The prognosis of pancreatic ductal adenocarcinoma (PDA) has improved only marginally in the past decade. PDA is a disease with remarkable homogeneity across several key loci, namely KRAS, p53, and the INK4A/ Arf locus;related to this, PDA has been refractory to the many genetically guided therapies targeting activated oncogenic molecules that have offered success in other tumor types. Previously, we have identified a set of ~95 genes cooperatively regulated by mutation of RAS and p53, that are critical to the malignant phenotype of a variety of epithelial cancer cells in vivo. We have termed these non-mutated genes driving the cancer phenotype 'cooperation response genes'(CRGs). CRGs control a range of cellular processes and pathways (signaling, metabolism, transport etc.) and offer novel approaches to targeted cancer interventions with potential relevance to a variety of diverse cancers. Given the high frequency of cooperating KRAS and P53 pathway mutations found in PDA (>90% of tumors) we have specifically evaluated CRG expression levels in the pancreatic epithelium where we find a subset of these genes similarly deregulated pointing towards their importance in pancreatic oncogenesis. Our preliminary data indicate that one such cooperatively regulated gene with previously unknown function, Plac8, localizes to lysosomes functionally facilitating autophagosome- lysosome (AL) fusion, and that its genetic silencing leads to a block in autophagy and inhibition of tumor growth. Furthermore, genetic inactivation of Plac8 in an engineered murine PDA model impedes the progression of advanced tumors extending survival. In contrast, Plac8 knockout mice are minimally affected by loss of this gene. Thus, Plac8 and the lysosomal processes it regulates appear well suited as therapeutic targets in PDA and other RAS/p53 mutant GI cancers, as Plac8 inhibition has both a high impact on tumor biology and a minimal impact on normal cellular function. Based on these data we hypothesize that i) Plac8 facilitates AL fusion in cancer cells, and ii) that this mechanism is essential to the malignant phenotype PDA, thus providing rationale for targeted pancreatic cancer intervention. These hypotheses will be tested in a series of experiments investigating 1) the role of Plac8 in pancreatic cancer progression and cancer maintenance, 2) the role of autophagosome-lysosome fusion as an essential function in cancer, and 3) the impact of Plac8 on lysosome integrity in cancer. The role and relevance of both autophagosome/ lysosome fusion and active protection of lysosomal integrity in cancer remains virtually unexplored. Investigation of the mechanisms involved is thus likely to reveal novel opportunities for targeted cancer-specific interventions, particularly as Plac8 is non-essential for normal tissue function.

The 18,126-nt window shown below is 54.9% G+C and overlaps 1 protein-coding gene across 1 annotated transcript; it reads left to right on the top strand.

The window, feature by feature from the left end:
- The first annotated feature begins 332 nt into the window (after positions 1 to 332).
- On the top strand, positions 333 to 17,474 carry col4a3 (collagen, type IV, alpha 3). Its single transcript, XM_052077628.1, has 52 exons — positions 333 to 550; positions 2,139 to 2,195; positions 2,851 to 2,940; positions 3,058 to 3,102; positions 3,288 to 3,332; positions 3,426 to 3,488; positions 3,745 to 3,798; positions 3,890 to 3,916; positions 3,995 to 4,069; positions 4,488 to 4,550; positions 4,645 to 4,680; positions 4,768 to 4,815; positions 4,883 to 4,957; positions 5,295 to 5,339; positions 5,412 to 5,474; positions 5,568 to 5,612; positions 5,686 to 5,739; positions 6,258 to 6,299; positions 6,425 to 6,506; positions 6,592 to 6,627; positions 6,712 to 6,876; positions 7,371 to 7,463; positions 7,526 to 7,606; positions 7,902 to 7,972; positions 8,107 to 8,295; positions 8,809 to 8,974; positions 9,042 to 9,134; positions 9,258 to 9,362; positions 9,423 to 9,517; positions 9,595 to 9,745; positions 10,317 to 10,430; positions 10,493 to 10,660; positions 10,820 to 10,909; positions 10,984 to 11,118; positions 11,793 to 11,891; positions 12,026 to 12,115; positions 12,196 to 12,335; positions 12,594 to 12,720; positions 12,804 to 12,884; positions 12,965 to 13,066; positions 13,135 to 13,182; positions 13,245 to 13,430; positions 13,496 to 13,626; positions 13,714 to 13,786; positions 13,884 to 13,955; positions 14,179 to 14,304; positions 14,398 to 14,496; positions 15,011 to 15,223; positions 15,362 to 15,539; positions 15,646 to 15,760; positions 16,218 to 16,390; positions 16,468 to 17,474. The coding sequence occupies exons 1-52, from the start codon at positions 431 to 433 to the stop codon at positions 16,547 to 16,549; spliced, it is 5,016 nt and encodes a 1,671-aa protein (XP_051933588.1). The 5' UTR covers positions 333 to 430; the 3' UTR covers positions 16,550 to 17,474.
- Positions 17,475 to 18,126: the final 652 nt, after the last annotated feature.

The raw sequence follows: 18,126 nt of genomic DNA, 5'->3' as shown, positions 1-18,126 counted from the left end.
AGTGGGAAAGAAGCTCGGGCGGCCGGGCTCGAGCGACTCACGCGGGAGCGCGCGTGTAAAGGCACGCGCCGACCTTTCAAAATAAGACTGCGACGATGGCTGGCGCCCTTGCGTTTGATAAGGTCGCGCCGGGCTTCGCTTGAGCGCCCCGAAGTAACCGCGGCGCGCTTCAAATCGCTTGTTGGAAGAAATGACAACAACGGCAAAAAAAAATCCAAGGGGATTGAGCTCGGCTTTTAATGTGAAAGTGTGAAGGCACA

Pancreatic ductal adenocarcinoma (PDA) affects ~45,000 people in the US each year, with poor prognosis for the majority of patients and a median survival of under a year. PDA has been refractory to the many genetically guided therapies targeting activated oncogenic molecules that have offered success in other tumor types. Recently we have discovered a set of non-mutated genes driving the cancer phenotype that control a wide range of cellular processes and pathways, including autophagic flux, and offer novel approaches to targeted cancer interventions. Here we propose to investigate whether inhibition of autophagic flux may serve as a suitable strategy for cancer interventions targeting PDA.